Will UHTCs and composites be enabling solutions for harsh environments?
SCITI D. 1, ZOLI L. 1, SILVESTRONI L. 1, MONTEVERDE F. 1, GALIZIA P. 1, FAILLA S. 1, VINCI A. 1
1 National Research Council of Italy - Institute of Science, Technology and Sustainability for Ceramics, Faenza, Italy
This lecture traces the main research activity carried out at CNR concerning Ultra high temperature Ceramics and Composites for application in harsh environments.
Harshness characterizes extreme service conditions where thermo-chemical, thermo-physical and thermo-mechanical attacks may concurrently take place. New design concepts make feasible the overcoming of the ceramic’s brittleness merging damage tolerance and capacity of withstanding ultra-high temperature regimes in chemically aggressive environments. The activities span from fundamental understanding of the process-microstructure-property correlations, to materials functionalization through suitable procedures, up to the realization of technological demonstrators to be validated in relevant environment.
The talk will illustrate some of the recent results on a range of UHTC-based ceramics with a prospective view. The materials investigated include damage tolerant ultra-high temperature ceramic matrix composites (UHTCMCs) or extremely strong ceramics, to also touch the class of compositionally complex (CC) UHTCs better recognized as “high-entropy”.
First, UHTCs are considered. This class of composites includes borides and carbides of the 4th to 6th group which possess melting point above 3000°C and a combination of thermo-mechanical properties that make them adequate for application in highly corrosive and ablative hot environments, like component of space vehicles and parts of rocket nozzles. Their major drawbacks include a difficult densification, sensitivity to oxidation, high brittleness and low thermal shock resistance. Here we show that, upon suitable incorporation of sintering agents, different types of fibers or suitable powder processing we can manipulate the microstructure to obtain desired properties and stem the above-mentioned limits.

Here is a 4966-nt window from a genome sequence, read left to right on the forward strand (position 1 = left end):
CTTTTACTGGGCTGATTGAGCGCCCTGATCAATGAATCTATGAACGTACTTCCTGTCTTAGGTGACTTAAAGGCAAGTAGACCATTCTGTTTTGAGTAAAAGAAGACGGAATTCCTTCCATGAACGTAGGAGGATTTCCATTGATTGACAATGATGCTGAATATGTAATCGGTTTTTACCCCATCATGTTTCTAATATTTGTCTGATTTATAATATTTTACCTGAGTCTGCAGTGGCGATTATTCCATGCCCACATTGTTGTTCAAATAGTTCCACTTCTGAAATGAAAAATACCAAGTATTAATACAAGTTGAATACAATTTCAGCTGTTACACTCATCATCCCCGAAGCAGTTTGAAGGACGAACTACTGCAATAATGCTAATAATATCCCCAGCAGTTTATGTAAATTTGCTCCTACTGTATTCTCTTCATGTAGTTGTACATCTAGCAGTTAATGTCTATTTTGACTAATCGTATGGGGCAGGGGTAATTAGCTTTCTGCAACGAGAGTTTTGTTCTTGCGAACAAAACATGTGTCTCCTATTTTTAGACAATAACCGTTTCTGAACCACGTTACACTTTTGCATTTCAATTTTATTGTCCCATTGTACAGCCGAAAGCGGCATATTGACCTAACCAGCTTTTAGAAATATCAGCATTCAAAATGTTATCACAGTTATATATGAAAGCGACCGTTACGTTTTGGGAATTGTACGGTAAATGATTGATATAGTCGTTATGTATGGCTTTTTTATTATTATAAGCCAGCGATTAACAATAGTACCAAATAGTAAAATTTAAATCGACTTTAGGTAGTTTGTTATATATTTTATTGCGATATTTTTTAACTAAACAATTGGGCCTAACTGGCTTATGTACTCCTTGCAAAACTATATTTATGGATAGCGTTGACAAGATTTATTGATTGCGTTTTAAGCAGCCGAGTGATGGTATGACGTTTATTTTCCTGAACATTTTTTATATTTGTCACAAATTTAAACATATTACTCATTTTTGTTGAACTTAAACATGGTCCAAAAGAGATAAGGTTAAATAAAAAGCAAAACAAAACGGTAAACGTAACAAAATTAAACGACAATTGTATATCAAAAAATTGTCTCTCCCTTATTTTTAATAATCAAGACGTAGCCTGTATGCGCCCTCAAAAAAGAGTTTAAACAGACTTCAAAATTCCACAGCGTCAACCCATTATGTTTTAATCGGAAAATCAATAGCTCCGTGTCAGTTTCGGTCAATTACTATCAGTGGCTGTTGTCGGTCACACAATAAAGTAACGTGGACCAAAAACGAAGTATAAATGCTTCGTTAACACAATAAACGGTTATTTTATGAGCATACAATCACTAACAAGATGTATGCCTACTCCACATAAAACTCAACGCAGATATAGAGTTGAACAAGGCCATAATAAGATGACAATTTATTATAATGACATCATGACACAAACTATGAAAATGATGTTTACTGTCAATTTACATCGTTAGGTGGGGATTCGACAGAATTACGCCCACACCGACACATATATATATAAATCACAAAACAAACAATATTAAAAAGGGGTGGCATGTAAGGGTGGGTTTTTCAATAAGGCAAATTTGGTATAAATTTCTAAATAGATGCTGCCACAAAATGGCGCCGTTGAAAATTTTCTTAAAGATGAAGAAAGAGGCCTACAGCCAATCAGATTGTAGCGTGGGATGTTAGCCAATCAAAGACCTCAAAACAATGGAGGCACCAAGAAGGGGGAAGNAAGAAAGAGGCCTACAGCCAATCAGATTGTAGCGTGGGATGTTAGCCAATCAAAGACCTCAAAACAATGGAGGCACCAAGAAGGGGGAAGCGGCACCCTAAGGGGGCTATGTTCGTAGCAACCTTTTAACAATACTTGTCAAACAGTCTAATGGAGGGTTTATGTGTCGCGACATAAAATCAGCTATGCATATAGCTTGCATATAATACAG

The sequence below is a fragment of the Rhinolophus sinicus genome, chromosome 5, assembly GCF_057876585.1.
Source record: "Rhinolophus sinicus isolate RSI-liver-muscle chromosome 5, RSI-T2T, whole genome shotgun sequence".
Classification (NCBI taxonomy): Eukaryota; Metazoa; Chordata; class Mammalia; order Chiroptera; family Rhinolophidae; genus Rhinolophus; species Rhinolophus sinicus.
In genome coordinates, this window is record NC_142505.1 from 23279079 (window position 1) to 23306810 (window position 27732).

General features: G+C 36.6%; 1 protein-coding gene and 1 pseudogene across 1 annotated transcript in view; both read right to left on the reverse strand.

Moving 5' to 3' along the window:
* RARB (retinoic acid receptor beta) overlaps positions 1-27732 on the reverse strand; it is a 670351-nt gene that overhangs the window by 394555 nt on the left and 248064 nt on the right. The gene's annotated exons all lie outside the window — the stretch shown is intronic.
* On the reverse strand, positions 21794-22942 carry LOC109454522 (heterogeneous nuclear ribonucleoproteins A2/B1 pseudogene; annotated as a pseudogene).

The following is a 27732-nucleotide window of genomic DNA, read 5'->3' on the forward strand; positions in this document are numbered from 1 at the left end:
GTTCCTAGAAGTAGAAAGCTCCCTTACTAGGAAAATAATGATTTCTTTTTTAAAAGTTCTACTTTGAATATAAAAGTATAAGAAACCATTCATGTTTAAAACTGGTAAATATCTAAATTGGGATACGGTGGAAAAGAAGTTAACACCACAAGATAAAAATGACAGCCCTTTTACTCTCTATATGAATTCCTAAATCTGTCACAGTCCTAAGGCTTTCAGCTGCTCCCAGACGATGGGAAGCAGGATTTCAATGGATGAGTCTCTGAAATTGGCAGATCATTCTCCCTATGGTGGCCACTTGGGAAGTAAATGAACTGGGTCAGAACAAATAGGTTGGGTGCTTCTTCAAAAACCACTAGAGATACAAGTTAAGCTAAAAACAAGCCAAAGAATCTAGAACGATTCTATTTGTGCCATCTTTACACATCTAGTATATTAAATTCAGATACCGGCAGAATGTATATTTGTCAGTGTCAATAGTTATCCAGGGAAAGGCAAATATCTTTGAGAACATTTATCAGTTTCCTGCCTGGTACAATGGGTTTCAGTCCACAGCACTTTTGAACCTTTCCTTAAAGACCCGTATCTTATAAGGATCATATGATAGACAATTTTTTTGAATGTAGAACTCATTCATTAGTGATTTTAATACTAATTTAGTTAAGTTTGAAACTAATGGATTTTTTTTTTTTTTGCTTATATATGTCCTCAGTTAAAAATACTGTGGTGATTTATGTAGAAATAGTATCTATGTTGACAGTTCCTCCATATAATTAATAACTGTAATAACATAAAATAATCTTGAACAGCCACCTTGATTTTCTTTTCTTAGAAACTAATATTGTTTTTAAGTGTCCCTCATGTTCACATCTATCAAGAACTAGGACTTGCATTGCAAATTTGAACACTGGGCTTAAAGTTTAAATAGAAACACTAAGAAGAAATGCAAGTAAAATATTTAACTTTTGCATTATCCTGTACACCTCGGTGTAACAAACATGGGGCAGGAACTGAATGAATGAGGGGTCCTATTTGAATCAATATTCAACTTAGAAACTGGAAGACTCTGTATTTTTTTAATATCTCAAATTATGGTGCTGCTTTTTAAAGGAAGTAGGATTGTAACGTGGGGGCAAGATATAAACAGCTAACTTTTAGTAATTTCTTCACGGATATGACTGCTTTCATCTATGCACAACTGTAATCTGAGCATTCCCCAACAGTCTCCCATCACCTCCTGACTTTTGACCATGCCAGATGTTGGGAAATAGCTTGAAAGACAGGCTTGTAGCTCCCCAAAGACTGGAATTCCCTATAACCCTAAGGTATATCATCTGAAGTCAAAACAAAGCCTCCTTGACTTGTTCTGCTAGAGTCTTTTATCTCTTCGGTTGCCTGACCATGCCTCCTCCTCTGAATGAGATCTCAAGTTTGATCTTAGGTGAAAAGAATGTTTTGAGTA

For example, we have obtained ceramics with strengths above 1 GPa at 1800°C, when normally their strengths at these temperatures are around 200 MPa, composites with fracture toughness of 10 MPa m1/2, a huge improvement over conventional bulk UHTCs (typically 3.5 MPa m1/2), and UHTCMCs that are extremely resistant to oxidation and ablation, thus being suitable for reentry and propulsion applications.
Finally, synthesis and sintering of different CC diborides was object of our attention: hardness and thermal expansion were analyzed.